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Employees could leave public sector as morale hits 'all-time' low, says research

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Senior management and frontline staff have lost their sense of pride in the public sector and are poised to leave, according to research by global management consultancy firm Hay Group.

The research found almost three-quarters (72%) of public sector workers do not feel proud to work in the sector and 70% said their morale is at an all-time low.

According to the research of 1,000 public sector employees 43% want to leave their current employer and 78% are planning to leave in the next three years.

Hay Group associate director in public sector consulting John Howarth said because the public sector has undergone a dramatic change over the past five years, leaders must act urgently to reinvigorate their employees. "If leaders fail to take action, they risk losing their most capable staff. And where talent goes, pride, morale and productivity are sure to follow," he said.

The research also found almost a third (32%) of senior managers who are looking to leave their organisation want to do so this year – higher than for any other job level.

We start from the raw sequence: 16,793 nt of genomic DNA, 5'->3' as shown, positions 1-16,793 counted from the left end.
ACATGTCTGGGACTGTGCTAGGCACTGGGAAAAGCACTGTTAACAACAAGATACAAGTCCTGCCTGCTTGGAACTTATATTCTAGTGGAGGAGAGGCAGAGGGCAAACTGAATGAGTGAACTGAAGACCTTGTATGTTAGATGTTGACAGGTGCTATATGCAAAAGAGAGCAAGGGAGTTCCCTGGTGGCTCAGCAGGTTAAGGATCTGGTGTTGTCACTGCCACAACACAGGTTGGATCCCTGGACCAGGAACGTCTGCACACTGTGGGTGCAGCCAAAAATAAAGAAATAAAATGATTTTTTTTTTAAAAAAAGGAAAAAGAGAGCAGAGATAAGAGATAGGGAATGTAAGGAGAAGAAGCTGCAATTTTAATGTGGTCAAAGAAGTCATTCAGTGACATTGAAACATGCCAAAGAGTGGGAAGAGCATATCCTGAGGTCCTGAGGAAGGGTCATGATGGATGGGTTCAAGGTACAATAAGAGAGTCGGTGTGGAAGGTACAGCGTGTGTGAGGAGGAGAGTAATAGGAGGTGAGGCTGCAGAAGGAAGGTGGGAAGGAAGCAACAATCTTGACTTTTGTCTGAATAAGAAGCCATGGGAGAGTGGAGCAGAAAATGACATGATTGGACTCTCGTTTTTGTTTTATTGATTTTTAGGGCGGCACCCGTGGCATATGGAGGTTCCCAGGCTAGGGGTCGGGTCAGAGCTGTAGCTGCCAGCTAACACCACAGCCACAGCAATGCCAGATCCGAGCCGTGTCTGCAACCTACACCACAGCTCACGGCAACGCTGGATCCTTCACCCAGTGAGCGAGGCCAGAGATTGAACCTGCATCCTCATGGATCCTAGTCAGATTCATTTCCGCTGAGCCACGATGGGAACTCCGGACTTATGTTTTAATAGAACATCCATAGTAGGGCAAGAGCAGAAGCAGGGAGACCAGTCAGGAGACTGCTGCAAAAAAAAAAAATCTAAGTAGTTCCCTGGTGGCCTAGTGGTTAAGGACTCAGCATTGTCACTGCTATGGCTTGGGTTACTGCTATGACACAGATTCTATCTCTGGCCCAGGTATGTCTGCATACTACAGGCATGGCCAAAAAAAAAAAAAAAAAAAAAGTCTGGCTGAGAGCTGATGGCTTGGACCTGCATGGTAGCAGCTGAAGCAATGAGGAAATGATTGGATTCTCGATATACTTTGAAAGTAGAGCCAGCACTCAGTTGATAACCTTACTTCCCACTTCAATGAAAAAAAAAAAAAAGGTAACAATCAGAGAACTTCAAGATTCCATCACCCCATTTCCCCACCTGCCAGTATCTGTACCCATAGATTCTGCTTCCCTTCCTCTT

Worryingly, 43% are planning to leave the public sector altogether, with 84% experiencing an all-time low in morale, the research found.

More than a quarter (27%) felt that public criticism is a significant barrier to feeling proud of the sector and 23% highlighted a lack of leadership.

The report suggested that in order to rebuild pride among public sector employees, leaders must ensure staff are supported and feel valued.

"During times of change it is a challenge to motivate and engage staff, uniting everyone behind a clear common vision," said Howarth.

"The good news for public sector leaders is that there is still a fundamental belief among employees that the sector exists to support and benefit the local community.

"To rebuild pride and drive engagement, leaders need to harness this sense of purpose – and follow through on all that they promise."